Amy Alzina Awarded Superintendent of the Year

By Joanne A Calitri   |   July 9, 2024
Dr. Amy Alzina with her latest project for Cold Spring School, the new arts and STEAM center of learning, due to open in a month (photo by Joanne A Calitri)

The energy and face of Amy Alzina EdD, Cold Spring Elementary School District (CSESD) Superintendent/Principal, is well noted in our town. For the past seven years, she has led the school and increased growth levels in education, STEAM, and community interface. She and her team have maintained this through multiple environmental disasters and lockdowns, without pause. Since Alzina’s arrival at CSESD, the students outperform all other school districts in the State of California as measured by the California Assessment of Student Performance and Progress (CAASPP) summative assessments in both Mathematics and Language Arts. 

Her enthusiasm for education and exemplary leadership is now awarded and recognized by the Association of California School Administrators (ACSA) with the Superintendent/Principal of the Year Award, announced this June. 

Alzina serves on both the Small School District’s Association (SSDA) and the ASCA. As a liaison between SSDA and ACSA, she served as the Chair of the ACSA Small School District Committee. Her work in education includes Principal of Santa Barbara Community Academy for three years, and Principal of Adams Elementary School for eight years, where she focused on educating the whole child. Prior to those experiences, she was Interim Assistant Superintendent of Elementary Education for the Santa Barbara Unified School District, where she developed a comprehensive learning plan for teachers and assisted in writing the District’s LCAP. She received her EdD in education from the University of Concordia, Chicago, her MA from Azusa Pacific University, and her undergrad BA from Westmont College.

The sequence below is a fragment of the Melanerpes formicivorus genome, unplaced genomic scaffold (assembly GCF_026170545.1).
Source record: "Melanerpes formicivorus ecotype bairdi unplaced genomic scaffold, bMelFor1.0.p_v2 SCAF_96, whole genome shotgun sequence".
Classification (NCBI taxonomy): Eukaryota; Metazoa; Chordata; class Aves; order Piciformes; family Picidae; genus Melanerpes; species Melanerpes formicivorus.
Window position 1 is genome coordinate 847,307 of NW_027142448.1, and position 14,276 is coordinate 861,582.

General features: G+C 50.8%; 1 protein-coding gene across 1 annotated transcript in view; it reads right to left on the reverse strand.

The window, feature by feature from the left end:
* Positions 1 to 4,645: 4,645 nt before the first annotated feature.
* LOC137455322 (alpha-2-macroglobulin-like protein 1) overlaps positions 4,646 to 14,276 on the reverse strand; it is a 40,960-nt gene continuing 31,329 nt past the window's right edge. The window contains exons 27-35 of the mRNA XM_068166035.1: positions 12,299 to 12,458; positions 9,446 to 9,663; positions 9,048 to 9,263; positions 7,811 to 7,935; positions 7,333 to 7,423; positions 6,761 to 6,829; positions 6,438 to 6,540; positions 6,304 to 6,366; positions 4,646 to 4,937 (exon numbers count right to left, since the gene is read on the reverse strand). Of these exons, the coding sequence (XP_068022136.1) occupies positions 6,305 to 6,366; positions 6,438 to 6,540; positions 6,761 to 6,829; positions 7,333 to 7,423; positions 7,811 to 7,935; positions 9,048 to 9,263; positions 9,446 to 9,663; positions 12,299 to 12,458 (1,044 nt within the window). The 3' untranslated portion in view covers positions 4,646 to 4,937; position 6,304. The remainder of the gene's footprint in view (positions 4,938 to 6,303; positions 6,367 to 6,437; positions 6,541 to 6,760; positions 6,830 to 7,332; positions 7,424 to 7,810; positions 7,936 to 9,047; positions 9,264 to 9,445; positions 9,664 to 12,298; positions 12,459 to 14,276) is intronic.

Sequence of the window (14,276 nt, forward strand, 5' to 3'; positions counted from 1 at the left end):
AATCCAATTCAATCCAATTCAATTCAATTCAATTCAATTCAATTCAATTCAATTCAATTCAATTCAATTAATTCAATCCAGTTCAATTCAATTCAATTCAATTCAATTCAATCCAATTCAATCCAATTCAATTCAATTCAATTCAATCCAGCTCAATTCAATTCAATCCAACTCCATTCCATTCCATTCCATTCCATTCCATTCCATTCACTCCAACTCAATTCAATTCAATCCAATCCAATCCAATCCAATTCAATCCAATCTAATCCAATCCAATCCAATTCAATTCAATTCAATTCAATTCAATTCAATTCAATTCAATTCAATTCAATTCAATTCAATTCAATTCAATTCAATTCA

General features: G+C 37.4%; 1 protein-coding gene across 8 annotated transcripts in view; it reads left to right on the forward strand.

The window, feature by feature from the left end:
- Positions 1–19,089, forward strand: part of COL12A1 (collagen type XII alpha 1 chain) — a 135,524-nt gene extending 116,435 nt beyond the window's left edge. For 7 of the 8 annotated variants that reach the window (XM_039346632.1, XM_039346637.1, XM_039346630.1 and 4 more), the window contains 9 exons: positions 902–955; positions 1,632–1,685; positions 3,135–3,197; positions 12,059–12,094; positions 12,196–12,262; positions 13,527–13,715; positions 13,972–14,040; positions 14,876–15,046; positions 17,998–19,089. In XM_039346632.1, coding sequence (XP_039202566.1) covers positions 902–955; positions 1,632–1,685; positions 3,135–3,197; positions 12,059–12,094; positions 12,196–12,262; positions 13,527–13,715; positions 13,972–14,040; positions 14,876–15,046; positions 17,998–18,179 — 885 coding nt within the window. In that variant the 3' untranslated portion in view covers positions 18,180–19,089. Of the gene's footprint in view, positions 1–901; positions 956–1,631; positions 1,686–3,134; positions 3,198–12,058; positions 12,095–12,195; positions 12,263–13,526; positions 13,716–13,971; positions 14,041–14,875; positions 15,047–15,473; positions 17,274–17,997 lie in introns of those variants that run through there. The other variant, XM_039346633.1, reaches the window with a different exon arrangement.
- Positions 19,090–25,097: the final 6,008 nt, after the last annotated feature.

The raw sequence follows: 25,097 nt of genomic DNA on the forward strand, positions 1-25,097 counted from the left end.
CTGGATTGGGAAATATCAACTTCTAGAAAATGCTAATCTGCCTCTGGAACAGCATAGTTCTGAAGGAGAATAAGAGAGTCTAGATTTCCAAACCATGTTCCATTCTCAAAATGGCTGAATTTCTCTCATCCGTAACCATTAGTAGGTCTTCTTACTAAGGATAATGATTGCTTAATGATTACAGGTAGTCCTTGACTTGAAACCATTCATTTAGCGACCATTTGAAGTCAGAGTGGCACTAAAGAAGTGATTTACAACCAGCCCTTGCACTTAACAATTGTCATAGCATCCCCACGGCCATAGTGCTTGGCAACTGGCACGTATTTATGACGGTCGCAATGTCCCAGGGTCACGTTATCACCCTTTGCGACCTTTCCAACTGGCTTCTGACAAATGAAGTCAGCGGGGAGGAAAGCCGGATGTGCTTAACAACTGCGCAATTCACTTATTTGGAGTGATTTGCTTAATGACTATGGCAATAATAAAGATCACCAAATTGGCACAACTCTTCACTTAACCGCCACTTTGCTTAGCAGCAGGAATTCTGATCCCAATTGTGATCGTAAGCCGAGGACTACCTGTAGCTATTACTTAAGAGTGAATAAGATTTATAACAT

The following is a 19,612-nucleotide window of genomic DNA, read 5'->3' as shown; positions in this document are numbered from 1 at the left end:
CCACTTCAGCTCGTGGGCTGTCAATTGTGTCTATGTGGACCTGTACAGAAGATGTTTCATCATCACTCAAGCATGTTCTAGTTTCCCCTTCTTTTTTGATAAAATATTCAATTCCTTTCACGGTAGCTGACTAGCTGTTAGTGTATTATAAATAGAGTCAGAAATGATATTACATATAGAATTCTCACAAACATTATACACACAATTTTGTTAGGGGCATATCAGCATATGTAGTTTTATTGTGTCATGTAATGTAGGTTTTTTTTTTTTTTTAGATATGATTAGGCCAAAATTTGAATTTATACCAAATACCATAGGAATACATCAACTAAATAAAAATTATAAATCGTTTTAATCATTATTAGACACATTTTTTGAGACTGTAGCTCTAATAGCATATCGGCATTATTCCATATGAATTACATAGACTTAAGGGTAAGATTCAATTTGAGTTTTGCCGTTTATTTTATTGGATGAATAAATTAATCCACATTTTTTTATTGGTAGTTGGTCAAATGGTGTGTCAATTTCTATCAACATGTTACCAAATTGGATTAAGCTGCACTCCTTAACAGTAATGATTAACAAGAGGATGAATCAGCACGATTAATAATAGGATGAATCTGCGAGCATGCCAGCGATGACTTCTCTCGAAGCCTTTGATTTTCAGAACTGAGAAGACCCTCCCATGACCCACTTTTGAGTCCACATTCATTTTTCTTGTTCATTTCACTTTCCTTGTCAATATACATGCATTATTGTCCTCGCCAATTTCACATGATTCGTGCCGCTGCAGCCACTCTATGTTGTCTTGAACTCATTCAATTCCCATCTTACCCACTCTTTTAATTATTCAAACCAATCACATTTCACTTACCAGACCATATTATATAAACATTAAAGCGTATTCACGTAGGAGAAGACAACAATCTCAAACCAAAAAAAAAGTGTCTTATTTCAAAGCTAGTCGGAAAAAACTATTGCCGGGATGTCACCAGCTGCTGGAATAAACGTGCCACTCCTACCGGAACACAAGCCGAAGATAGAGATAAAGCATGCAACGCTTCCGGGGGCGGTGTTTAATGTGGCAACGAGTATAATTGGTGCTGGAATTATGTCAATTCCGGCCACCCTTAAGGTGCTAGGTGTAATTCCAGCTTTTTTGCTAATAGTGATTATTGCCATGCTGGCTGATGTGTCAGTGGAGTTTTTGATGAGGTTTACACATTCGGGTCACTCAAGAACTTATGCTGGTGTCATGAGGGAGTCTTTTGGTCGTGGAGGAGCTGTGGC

Alzina and I sat in her office to talk about her award and where she is heading next!

Q. Tell us about your path as an educator?

A. I believe that all educators get into the field because of their kindergarten teacher! Mine made education come to life, and growing up my parents were big on education. 

I attended and finished early from Westmont College. I thought about teaching and was going to get a degree in kinesiology from another school. Westmont Coach Russell Smelley reached out and asked me to come back to Westmont – as I was still eligible to compete in track for Westmont. I did that, became an All American as 4th in the U.S., and graduated with a BA, and kinesiology minor. After graduation, I was a kindergarten aid and worked in the afterschool program at SB Christian School, loved the children, and from there my career took off. I started working at SB Community Academy, next at Adams Elementary. I decided to apply for the position at CSESD to take an already high achieving school and bring it as high as it can go. I firmly believe every student can meet or beat the standards with a great relationship-driven teacher. My goal at CSESD is 100% proficiency, as when I arrived we were at 80%. This year we reached state ranking at 99% in ELA [English Language Arts], 98% in math, and 97% in science. 

And can you talk about your role as a superintendent?

I view my role as Superintendent as similar to that of a sports coach. I’m a John Wooden fan. He said, “True success is attained only through the satisfaction of knowing you did everything within the limits of your ability to become the very best that you are capable of being.” I focus on that and bring it to CSESD. How can my teachers be the best they can be? By me being there to support them and us working as a team.

What’s next for you in your career and your personal best goals?

I’m excited I was asked to serve on the State Board for ACSA this year. My ultimate goal is I want to make a larger impact as a superintendent of a larger district. I have a high bar, starting with an amazing school board like the one I have here, which I don’t take for granted. They support my work and goals at CSESD. I am making presentations in Sacramento, for example, about how educators can use AI, and will be speaking at the Women in Leadership forums.


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